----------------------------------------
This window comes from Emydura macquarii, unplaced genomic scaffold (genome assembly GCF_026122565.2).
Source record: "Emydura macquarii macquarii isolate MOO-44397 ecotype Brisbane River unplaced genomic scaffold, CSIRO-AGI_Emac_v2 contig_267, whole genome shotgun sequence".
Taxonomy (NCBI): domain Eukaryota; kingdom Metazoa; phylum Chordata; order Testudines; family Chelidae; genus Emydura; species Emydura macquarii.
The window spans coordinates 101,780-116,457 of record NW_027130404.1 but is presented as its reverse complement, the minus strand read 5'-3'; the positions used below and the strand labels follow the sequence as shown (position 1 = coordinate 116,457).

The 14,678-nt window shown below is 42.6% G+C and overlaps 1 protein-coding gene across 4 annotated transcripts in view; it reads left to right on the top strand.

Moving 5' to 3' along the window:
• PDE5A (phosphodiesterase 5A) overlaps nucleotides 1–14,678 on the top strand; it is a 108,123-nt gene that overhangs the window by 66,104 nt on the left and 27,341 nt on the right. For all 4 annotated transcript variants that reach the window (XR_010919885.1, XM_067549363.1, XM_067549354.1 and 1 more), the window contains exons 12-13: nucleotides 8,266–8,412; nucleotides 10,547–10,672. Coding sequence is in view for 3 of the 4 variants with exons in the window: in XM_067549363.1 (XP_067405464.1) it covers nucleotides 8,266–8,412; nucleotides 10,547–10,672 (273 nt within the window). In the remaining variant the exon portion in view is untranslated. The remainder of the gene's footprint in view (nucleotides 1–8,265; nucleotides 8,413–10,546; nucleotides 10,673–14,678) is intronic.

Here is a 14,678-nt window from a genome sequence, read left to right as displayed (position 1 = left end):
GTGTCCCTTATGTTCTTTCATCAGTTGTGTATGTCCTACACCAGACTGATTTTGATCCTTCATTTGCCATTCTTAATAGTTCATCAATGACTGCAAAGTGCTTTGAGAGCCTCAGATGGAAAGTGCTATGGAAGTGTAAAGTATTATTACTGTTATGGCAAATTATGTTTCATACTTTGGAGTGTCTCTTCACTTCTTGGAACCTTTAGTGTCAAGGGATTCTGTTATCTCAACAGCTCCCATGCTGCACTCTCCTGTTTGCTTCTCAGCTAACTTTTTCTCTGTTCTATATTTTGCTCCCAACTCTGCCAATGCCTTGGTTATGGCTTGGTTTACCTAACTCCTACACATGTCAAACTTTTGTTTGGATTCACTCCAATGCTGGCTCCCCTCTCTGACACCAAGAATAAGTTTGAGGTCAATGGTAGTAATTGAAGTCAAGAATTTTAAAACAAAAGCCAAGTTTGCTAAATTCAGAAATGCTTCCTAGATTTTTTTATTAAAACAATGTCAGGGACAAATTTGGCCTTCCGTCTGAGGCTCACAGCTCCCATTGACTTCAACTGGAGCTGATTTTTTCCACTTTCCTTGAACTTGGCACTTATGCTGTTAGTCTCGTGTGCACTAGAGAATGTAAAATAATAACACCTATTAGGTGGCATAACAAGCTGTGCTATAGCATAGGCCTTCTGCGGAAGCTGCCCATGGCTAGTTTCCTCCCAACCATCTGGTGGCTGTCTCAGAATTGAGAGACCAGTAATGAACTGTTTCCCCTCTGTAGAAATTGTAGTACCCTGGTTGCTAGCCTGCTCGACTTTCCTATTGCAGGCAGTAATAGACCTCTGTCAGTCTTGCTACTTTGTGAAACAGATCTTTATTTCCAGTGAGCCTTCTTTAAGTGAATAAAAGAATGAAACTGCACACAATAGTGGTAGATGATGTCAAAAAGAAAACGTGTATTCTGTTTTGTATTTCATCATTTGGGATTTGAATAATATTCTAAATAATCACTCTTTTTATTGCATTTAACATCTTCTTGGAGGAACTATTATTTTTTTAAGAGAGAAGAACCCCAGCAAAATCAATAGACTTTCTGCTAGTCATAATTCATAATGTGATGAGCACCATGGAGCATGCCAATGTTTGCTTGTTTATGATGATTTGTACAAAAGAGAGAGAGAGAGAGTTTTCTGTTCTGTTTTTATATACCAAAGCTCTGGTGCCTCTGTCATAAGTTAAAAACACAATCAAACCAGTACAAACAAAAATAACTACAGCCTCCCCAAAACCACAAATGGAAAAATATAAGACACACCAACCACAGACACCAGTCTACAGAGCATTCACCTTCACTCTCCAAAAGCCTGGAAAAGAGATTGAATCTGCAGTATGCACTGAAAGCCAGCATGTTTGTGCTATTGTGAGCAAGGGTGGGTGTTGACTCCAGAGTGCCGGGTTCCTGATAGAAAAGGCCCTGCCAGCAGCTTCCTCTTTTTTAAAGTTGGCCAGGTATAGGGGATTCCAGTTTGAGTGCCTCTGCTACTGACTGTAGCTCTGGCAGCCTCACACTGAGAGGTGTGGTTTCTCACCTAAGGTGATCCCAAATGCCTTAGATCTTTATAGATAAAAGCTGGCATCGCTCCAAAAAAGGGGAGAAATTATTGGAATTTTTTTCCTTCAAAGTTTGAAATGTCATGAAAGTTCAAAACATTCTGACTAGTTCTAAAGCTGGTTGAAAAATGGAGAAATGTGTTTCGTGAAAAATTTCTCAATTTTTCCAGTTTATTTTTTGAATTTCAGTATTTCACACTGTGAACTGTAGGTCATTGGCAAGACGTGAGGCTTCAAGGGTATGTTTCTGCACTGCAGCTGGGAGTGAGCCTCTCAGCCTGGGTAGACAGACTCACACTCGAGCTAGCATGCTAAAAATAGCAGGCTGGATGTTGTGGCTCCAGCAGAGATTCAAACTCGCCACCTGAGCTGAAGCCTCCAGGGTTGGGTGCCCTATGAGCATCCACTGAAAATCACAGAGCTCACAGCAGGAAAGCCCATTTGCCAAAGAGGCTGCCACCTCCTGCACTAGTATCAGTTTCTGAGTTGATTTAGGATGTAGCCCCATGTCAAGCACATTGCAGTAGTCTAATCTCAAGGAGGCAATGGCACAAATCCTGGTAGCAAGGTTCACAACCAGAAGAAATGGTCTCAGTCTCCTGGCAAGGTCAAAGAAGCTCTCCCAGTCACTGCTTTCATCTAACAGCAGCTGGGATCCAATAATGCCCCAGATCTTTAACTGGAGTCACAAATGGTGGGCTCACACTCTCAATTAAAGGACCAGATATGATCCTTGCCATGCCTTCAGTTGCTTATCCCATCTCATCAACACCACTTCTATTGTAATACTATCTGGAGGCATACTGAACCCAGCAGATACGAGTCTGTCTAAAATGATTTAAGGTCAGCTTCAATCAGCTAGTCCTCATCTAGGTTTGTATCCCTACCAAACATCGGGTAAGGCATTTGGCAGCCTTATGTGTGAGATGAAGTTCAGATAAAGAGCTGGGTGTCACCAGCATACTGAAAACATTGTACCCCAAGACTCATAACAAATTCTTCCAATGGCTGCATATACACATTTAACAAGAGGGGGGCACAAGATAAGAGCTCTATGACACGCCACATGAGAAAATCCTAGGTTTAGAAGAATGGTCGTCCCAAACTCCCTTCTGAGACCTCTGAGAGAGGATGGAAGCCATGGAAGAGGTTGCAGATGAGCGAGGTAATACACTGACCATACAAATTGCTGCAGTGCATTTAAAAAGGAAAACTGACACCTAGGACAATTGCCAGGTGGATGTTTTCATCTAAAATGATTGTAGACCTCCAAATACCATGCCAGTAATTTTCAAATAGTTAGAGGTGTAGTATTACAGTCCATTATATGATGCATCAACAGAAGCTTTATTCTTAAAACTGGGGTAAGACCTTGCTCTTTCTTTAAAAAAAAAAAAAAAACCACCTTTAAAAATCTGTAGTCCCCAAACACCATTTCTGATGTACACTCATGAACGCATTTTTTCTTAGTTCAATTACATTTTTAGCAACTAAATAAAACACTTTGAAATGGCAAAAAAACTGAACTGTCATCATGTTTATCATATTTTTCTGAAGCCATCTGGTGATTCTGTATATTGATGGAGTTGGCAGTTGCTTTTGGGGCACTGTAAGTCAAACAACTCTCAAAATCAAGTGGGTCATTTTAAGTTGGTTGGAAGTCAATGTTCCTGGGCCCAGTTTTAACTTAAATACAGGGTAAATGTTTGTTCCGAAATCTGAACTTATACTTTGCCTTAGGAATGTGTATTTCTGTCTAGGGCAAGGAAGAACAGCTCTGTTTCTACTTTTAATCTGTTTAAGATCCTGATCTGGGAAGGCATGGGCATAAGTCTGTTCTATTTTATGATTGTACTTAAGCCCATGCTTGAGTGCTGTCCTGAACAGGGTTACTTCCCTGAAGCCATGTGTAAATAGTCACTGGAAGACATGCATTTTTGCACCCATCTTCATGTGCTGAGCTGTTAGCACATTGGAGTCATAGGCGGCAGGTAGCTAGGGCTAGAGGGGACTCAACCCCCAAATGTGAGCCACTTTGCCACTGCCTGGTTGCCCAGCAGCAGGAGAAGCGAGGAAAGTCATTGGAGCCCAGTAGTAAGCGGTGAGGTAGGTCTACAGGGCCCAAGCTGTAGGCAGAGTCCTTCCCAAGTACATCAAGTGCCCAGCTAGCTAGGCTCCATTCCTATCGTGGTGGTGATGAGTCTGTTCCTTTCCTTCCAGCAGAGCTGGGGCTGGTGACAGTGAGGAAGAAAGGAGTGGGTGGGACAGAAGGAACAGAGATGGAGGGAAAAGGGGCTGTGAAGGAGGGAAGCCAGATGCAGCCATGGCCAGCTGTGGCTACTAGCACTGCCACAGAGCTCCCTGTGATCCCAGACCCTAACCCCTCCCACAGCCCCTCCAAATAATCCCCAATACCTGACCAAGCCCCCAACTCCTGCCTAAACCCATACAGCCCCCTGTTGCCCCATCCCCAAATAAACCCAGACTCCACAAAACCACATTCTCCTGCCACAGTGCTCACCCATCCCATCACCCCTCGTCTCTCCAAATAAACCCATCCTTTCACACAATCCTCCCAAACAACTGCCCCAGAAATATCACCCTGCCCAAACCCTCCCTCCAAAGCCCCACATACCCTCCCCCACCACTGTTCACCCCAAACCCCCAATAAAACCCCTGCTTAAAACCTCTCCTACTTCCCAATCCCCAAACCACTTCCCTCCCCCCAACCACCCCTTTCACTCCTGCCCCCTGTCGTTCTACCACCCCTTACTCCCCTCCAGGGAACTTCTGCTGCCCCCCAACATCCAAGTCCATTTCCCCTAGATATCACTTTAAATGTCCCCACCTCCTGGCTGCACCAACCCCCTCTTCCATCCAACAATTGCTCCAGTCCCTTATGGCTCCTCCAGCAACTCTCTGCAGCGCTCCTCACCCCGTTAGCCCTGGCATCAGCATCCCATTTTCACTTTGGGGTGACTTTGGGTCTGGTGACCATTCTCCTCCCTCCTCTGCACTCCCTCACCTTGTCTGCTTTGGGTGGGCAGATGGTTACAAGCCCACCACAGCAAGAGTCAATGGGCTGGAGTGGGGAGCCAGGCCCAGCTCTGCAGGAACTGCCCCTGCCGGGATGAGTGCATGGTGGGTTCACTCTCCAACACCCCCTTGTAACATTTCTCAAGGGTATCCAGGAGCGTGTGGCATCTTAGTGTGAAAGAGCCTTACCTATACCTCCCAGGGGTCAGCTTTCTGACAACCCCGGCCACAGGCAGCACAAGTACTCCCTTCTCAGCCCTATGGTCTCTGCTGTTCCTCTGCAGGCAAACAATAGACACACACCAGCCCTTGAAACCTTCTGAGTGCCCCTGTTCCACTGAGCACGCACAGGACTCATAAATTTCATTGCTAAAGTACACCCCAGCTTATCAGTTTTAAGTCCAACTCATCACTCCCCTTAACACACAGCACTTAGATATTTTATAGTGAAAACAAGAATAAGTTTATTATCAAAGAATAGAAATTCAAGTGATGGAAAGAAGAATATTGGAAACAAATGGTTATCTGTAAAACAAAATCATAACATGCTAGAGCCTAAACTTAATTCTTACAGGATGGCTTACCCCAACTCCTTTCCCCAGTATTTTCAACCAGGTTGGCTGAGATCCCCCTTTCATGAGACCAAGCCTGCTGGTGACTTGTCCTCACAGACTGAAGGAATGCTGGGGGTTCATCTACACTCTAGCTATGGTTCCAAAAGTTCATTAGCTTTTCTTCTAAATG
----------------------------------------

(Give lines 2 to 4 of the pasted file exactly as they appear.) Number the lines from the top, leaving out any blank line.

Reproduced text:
Source record: "Emydura macquarii macquarii isolate MOO-44397 ecotype Brisbane River unplaced genomic scaffold, CSIRO-AGI_Emac_v2 contig_267, whole genome shotgun sequence".
Taxonomy (NCBI): domain Eukaryota; kingdom Metazoa; phylum Chordata; order Testudines; family Chelidae; genus Emydura; species Emydura macquarii.
The window spans coordinates 101,780-116,457 of record NW_027130404.1 but is presented as its reverse complement, the minus strand read 5'-3'; the positions used below and the strand labels follow the sequence as shown (position 1 = coordinate 116,457).